During post-test counselling, you should cover the following points:
- Inform the person of the result simply and clearly, and give him or her time to consider it. You could ask 'Are you ready to hear the result?', allowing the person an opportunity to ask additional questions before you give the result. Most people are ready to hear their result and this should be delivered without undue delay.
- Ensure that the person understands the result. Avoid using technical language such as 'reactive' and 'non-reactive'.
- Allow the person time to ask questions.
- Help the person to cope with emotions arising from the test result. The emotional response to an HIV-positive result can include confusion, anger, denial, sadness, loss, uncertainty, fear of death, shame (embarrassment), fear of stigma and discrimination.
- Discuss any immediate concerns, and assist the person to determine who in their social network may be available and acceptable to offer immediate support.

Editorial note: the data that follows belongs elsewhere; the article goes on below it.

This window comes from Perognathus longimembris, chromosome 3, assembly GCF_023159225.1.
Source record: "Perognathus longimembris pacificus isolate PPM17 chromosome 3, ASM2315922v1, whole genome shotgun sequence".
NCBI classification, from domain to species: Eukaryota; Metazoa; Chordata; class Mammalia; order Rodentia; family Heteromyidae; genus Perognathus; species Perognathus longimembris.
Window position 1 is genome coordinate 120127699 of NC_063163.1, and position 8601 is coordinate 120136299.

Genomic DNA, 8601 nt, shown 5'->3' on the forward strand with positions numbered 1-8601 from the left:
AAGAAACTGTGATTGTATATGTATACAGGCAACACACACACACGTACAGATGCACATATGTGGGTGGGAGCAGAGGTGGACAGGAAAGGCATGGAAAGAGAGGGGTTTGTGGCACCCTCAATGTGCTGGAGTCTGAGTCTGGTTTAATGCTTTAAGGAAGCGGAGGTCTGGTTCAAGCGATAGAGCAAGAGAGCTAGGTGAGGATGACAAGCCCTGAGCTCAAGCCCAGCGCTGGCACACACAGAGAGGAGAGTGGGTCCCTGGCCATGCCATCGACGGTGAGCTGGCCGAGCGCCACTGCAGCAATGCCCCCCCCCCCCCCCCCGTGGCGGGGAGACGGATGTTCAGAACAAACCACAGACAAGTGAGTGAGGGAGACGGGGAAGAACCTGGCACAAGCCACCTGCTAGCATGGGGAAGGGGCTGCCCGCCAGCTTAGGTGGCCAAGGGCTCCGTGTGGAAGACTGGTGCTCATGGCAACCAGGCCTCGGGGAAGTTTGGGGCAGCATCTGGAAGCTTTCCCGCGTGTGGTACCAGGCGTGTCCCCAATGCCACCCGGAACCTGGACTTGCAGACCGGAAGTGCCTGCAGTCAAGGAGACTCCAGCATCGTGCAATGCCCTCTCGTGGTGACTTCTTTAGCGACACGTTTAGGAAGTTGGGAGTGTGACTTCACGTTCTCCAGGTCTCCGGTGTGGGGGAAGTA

- Describe follow-up services that are available in the health facility and in the community, focusing on the available treatment, prevention of mother-to-child transmission, and HIV care and support services.
- Provide information on how to prevent transmission of HIV, including provision of male and female condoms and guidance on their use (Study Sessions 25 and 29).
- Provide information on other relevant preventative health measures, such as good nutrition, cotrimoxazole (for prophylactic chemotherapy of opportunistic infections) and, in malarious areas, insecticide-treated bed nets.
- Discuss possible disclosure of the positive result, when and how this may happen, and to whom.
- Encourage and offer referral for testing and counselling of current and former partners, and children who may be at risk.
- Assess the risk of violence or suicide, and discuss possible steps to ensure the physical safety of people with an HIV-positive test result, particularly women.
You should also arrange a specific date and time for a follow-up visit or referral for treatment, care, counselling, support, and other services as appropriate, e.g. tuberculosis screening and treatment, prophylaxis for opportunistic infections, treatment for other sexually transmitted infections (STIs), family planning and antenatal care.